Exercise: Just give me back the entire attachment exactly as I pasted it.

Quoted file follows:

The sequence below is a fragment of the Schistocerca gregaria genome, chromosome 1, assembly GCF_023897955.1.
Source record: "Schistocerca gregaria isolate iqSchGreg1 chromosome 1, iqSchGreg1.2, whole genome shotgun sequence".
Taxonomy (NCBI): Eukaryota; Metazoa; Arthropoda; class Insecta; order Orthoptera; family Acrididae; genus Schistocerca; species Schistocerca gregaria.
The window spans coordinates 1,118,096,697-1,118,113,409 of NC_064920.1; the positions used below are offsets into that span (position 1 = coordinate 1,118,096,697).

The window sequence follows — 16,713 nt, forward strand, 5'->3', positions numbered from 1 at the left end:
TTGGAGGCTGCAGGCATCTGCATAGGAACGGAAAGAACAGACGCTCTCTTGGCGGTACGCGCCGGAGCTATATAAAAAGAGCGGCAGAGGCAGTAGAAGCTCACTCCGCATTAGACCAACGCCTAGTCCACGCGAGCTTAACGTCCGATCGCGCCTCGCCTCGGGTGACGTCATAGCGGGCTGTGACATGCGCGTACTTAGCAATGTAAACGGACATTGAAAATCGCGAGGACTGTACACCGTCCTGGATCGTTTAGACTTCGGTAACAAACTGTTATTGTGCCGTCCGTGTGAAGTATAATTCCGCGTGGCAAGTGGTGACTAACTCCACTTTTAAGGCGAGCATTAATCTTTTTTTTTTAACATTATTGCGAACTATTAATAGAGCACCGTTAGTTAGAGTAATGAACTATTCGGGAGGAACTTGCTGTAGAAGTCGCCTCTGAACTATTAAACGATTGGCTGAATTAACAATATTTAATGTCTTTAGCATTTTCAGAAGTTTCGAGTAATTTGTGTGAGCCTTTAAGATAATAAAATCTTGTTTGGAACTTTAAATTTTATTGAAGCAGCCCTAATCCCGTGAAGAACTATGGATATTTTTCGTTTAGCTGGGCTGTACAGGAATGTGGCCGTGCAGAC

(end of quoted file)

The sequence below is a fragment of the Schistocerca gregaria genome, chromosome 1, assembly GCF_023897955.1.
Source record: "Schistocerca gregaria isolate iqSchGreg1 chromosome 1, iqSchGreg1.2, whole genome shotgun sequence".
Taxonomy (NCBI): Eukaryota; Metazoa; Arthropoda; class Insecta; order Orthoptera; family Acrididae; genus Schistocerca; species Schistocerca gregaria.
The window spans coordinates 1,118,096,697-1,118,113,409 of NC_064920.1; the positions used below are offsets into that span (position 1 = coordinate 1,118,096,697).

The window sequence follows — 16,713 nt, forward strand, 5'->3', positions numbered from 1 at the left end:
TTGGAGGCTGCAGGCATCTGCATAGGAACGGAAAGAACAGACGCTCTCTTGGCGGTACGCGCCGGAGCTATATAAAAAGAGCGGCAGAGGCAGTAGAAGCTCACTCCGCATTAGACCAACGCCTAGTCCACGCGAGCTTAACGTCCGATCGCGCCTCGCCTCGGGTGACGTCATAGCGGGCTGTGACATGCGCGTACTTAGCAATGTAAACGGACATTGAAAATCGCGAGGACTGTACACCGTCCTGGATCGTTTAGACTTCGGTAACAAACTGTTATTGTGCCGTCCGTGTGAAGTATAATTCCGCGTGGCAAGTGGTGACTAACTCCACTTTTAAGGCGAGCATTAATCTTTTTTTTTTAACATTATTGCGAACTATTAATAGAGCACCGTTAGTTAGAGTAATGAACTATTCGGGAGGAACTTGCTGTAGAAGTCGCCTCTGAACTATTAAACGATTGGCTGAATTAACAATATTTAATGTCTTTAGCATTTTCAGAAGTTTCGAGTAATTTGTGTGAGCCTTTAAGATAATAAAATCTTGTTTGGAACTTTAAATTTTATTGAAGCAGCCCTAATCCCGTGAAGAACTATGGATATTTTTCGTTTAGCTGGGCTGTACAGGAATGTGGCCGTGCAGAC